A universal biosensor platform for context-dependent GPCR signaling

Drug development is currently an extremely long, expensive and inefficient process. Findings generated in a lab are often very hard to replicate once translated into animal models or in humans.

 A family of pharmacological targets, on which approximately 35% of FDA-approved drugs work, consists of receptors at the surface of cells named “G protein coupled receptors” or GPCRs. These membrane proteins sense a wide variety of signals from outside the cell, from hormones to neurotransmitters, or light and odors, to trigger responses of cells, from immune reactions to muscle contraction.

 In a new study, researchers describe the development of a new technological platform that will enhance the accuracy and efficiency of drug discovery related to a large family of important pharmacological targets, i.e., GPCRs, allowing it to obtain information that was previously unattainable.

 “The new technological platform are biosensors that allow us to detect the activity of GPCRs in their native cellular context and in real time not only with unprecedented fidelity, but also with relative ease. A novelty of this platform is that it is easy for others to implement and that it has been made readily available through a public repository such as open-source,” explains the first author of the study.

 The researchers used molecular engineering to create these biosensors, artificial genes that, once expressed as proteins in cells, could detect the activation of very specific cellular responses in real time. The researchers then showed that these biosensors could be leveraged to characterize how many different natural ligands and synthetic drugs change cell responses when the act on the large GPCR class of receptors.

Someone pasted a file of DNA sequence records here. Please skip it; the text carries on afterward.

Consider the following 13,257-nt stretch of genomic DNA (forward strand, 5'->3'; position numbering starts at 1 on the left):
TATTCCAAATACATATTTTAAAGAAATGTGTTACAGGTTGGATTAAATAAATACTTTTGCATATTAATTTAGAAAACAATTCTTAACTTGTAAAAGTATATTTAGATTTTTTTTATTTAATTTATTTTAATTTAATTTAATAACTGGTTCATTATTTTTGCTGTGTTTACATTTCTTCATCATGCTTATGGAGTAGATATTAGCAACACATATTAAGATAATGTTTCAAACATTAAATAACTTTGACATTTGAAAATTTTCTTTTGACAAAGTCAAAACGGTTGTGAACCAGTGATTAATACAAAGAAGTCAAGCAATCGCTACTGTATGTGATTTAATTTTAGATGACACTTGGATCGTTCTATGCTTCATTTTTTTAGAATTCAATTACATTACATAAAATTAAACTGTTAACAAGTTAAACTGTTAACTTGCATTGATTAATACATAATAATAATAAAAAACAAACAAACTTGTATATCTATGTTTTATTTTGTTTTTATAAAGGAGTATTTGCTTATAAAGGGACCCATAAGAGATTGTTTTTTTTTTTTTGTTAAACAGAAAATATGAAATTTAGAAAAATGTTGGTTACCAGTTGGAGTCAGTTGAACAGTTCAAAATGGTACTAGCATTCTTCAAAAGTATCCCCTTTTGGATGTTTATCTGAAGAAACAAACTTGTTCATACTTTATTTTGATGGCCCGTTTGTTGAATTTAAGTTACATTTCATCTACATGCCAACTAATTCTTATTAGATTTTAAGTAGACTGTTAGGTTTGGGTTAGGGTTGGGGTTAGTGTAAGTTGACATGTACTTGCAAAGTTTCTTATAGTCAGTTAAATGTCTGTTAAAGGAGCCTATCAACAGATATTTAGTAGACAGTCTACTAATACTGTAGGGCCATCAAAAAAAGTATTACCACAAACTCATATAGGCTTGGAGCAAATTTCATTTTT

According to the researchers, the biosensor platform described could accelerate drug development for any disease in which GPCRs are implicated, which is a virtually endless list covering neurodegenerative disorders, cancers, cardiovascular diseases, obesity, or asthma, to name a few.

“For example, the ongoing interest in developing safer opioid or non-opioid analgesics would benefit from the features of the technology described in our work. Similarly, there is tremendous interest in developing orally bioavailable substitutes for the anti-obesity drugs commercialized as Ozempic and Wegovy, which would also benefit from the technology we described,” said the senior author.

The researchers hope the tools developed in this study will transform how the field of pharmacology and drug development approaches the investigation of a large and important class of targets. “Since medicines acting on these targets are already part of everyday life, we see great potential on accelerating the discovery of improved drugs for many different indications, from analgesia to anti-obesity drugs,” added the first author.